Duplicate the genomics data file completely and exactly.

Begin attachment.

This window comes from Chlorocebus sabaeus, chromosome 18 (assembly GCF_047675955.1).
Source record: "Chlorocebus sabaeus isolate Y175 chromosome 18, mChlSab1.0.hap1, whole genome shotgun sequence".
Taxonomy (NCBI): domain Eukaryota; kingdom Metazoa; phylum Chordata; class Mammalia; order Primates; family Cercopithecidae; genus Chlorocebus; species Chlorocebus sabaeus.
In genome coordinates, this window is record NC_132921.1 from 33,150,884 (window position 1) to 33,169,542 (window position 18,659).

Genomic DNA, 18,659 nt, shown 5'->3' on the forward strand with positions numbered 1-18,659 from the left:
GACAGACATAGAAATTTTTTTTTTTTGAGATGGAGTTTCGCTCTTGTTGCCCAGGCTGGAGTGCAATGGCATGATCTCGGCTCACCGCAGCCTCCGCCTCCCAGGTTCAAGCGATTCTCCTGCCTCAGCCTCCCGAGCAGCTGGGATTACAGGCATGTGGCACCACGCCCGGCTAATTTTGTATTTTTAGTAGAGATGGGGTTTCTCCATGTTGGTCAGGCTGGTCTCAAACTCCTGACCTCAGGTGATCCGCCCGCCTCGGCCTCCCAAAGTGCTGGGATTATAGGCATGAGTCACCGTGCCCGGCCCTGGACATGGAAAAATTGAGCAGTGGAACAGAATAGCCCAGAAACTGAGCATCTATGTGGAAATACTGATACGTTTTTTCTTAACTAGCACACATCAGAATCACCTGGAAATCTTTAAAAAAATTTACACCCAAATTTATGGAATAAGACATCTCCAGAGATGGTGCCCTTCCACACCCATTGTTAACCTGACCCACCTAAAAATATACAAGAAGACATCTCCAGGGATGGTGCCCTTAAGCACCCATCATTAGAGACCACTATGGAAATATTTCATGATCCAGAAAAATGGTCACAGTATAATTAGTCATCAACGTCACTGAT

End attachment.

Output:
This window comes from Chlorocebus sabaeus, chromosome 18 (assembly GCF_047675955.1).
Source record: "Chlorocebus sabaeus isolate Y175 chromosome 18, mChlSab1.0.hap1, whole genome shotgun sequence".
Taxonomy (NCBI): domain Eukaryota; kingdom Metazoa; phylum Chordata; class Mammalia; order Primates; family Cercopithecidae; genus Chlorocebus; species Chlorocebus sabaeus.
In genome coordinates, this window is record NC_132921.1 from 33,150,884 (window position 1) to 33,169,542 (window position 18,659).

Genomic DNA, 18,659 nt, shown 5'->3' on the forward strand with positions numbered 1-18,659 from the left:
GACAGACATAGAAATTTTTTTTTTTTGAGATGGAGTTTCGCTCTTGTTGCCCAGGCTGGAGTGCAATGGCATGATCTCGGCTCACCGCAGCCTCCGCCTCCCAGGTTCAAGCGATTCTCCTGCCTCAGCCTCCCGAGCAGCTGGGATTACAGGCATGTGGCACCACGCCCGGCTAATTTTGTATTTTTAGTAGAGATGGGGTTTCTCCATGTTGGTCAGGCTGGTCTCAAACTCCTGACCTCAGGTGATCCGCCCGCCTCGGCCTCCCAAAGTGCTGGGATTATAGGCATGAGTCACCGTGCCCGGCCCTGGACATGGAAAAATTGAGCAGTGGAACAGAATAGCCCAGAAACTGAGCATCTATGTGGAAATACTGATACGTTTTTTCTTAACTAGCACACATCAGAATCACCTGGAAATCTTTAAAAAAATTTACACCCAAATTTATGGAATAAGACATCTCCAGAGATGGTGCCCTTCCACACCCATTGTTAACCTGACCCACCTAAAAATATACAAGAAGACATCTCCAGGGATGGTGCCCTTAAGCACCCATCATTAGAGACCACTATGGAAATATTTCATGATCCAGAAAAATGGTCACAGTATAATTAGTCATCAACGTCACTGAT